BY ELIZABETH GRANGER
BLOOMINGTON – His “inner Hoosier” spoke. And Daniel Orr listened. It took a while, with culinary schooling and work in New England, New York City, France, Belgium, the Caribbean, and “guest chef” cruises between continents, but he returned home. And the Columbus, Indiana, native has paired his Hoosier roots with worldwide experiences and education to found FARMbloomington, where his greatgrandmother’s biscuit recipe gets as much billing as do the garlic fries or Lugar burgers or fancied up St. Louis ribs Alsace. More often than not, there’s a melding of Midwestern and worldwide cuisines as in the lobster and seafood pot pie with those Hoosier biscuits on top. Proof, Orr says, that “you can come home again.”
This multi-faceted and widely-traveled chef was introduced to quality made-from-scratch food from the beginning. His parents, a psychologist and home economics teacher, raised their family on Harrison Lakes in Columbus surrounded by gardens, fruit trees and bushes, where “real” food was the order of the day.
“We got to choose our favorite cereal once a year for our birthdays,” he says. “Other than that it was granola.”
“I had to work in the garden before going out to play. I didn’t like it all that much at the time, but it gave me a sense of groundedness and a sense of knowing where my food came from.”
He was exposed to quality, high-scale food through two local families. One couple cooked for Irwin Miller of Cummins Engine; another couple ran a high-end restaurant. Orr did some work for both. “At that time there weren’t a lot of celebrity chefs on TV, and a kid from southern Indiana didn’t have a lot of role models in the coking industry,” he says. By the time he graduated from high school, he knew he wanted to pursue a career in the culinary industry. It took him to Rhode Island and the prestigious Johnson & Wales University, and then to Europe, New York City, and the Caribbean.
“I ran away from Indiana for 25 years, but my ‘inner Hoosier’ was calling out and I had to come back to Indiana,” he says.
Being in the Caribbean with wide open spaces, at least compared to New York City, made him nostalgic for the Midwest. The crumbling old homes in the islands were like Indiana’s crumbling old barns. He’s been documenting them through photos since his return. That nostalgia has influenced his restaurant’s décor and menu choices, too. He’s big on fresh, local ingredients as much as possible, plus global flavors he’s learned from being in different places or meeting people from different places.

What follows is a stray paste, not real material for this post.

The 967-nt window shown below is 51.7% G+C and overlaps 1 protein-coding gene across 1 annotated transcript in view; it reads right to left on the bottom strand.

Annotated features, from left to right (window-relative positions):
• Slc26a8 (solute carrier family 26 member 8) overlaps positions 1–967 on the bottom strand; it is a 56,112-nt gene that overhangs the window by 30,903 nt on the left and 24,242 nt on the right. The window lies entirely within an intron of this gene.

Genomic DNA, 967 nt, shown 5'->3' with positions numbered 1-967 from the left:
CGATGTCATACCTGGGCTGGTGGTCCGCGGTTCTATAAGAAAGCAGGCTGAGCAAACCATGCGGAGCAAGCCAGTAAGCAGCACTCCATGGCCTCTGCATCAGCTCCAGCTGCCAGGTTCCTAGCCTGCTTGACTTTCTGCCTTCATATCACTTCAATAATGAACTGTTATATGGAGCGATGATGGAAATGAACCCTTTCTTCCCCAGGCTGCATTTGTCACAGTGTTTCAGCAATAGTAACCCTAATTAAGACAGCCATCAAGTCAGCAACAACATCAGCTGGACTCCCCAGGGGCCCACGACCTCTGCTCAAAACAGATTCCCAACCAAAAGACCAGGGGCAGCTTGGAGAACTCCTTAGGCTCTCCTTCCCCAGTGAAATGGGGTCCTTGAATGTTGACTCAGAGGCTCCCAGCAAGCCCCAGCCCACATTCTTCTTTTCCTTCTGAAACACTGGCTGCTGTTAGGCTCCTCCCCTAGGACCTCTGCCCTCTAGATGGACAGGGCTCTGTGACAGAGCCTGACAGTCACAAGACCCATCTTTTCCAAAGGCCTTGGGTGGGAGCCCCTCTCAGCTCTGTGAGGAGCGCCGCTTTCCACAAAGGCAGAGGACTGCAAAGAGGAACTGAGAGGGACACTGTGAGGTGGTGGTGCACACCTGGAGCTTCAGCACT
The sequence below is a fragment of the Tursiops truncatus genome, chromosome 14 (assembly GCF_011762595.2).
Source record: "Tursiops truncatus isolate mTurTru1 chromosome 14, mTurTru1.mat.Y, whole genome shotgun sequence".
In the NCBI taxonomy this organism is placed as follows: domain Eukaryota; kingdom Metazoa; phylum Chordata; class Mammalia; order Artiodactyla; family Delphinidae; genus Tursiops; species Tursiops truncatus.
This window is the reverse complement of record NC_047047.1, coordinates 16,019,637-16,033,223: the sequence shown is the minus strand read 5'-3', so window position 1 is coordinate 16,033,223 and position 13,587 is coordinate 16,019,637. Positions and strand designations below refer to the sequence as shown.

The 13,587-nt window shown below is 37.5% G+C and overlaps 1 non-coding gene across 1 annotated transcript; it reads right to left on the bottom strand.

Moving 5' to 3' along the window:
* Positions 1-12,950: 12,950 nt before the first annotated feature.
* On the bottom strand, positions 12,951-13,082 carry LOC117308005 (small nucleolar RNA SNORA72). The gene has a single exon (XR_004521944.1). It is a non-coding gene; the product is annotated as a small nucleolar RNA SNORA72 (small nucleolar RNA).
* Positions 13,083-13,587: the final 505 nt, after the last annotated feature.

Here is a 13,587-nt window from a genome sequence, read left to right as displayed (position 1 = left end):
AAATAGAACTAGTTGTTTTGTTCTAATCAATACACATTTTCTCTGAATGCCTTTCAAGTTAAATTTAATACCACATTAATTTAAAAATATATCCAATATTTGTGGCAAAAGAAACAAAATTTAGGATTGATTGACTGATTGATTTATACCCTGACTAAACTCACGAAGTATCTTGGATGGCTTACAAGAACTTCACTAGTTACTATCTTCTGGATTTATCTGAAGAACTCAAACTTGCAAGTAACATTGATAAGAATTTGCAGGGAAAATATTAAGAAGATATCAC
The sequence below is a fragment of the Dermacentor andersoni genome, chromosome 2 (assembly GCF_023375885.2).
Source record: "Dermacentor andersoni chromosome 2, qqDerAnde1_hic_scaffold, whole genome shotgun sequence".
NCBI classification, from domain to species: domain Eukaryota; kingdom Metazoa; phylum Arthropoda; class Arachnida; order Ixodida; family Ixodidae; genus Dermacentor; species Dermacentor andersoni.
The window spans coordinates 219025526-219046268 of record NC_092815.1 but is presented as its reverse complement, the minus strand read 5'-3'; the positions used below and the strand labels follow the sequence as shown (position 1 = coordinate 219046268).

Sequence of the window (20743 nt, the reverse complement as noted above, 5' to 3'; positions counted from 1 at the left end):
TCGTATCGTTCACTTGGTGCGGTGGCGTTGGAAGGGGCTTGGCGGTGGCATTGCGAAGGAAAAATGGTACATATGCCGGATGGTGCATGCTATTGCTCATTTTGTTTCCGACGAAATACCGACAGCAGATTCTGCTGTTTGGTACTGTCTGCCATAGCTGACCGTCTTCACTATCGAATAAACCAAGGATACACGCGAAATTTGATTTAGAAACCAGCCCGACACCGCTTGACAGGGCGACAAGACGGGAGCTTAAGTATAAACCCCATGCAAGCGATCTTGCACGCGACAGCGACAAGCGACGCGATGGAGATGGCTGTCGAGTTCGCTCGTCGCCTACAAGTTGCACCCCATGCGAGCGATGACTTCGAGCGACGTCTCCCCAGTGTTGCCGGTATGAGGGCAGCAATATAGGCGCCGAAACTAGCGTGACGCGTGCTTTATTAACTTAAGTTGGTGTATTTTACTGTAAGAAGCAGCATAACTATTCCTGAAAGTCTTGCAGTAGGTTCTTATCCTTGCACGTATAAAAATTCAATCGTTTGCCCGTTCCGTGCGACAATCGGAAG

“I’ve developed different recipes, reminiscing about fried chicken and meat loaf and braised brisket,” he says. Now they’re daily specials. “It costs more to buy local,” he says. “But it makes you more creative because you don’t know what you’re going to get. You find yourself thinking, what would the French do with this? Or the Italians, or the Mexicans, or the Indians? Farm to table is really about having a more varied menu that changes more often and utilizes local products more than the old classic menu.” He says he’s more mad scientist than artist in the kitchen. “I want our food to look like food and make your mouth water rather than just look artistic.”
Orr – affectionately called Chef D by both staff and diners – confesses that in his younger days, he was a hardline chef who’d raise his voice when things weren’t going right. Now he’s more interested in sharing his knowledge. In addition to training his staff, he hosts an NPR radio podcast titled Earth Eats, and he’s completing his fourth cookbook, with a doctor, titled Sautéing Off the Pounds. It’s targeted toward those in middle age and older. “Fitness is not just for the fit,” he says. “Fitness is for everyone.”
FARMbloomington 108 E. Kirkwood Ave.• Bloomington, Ind. (812) 323-0002 • farm-bloomington.com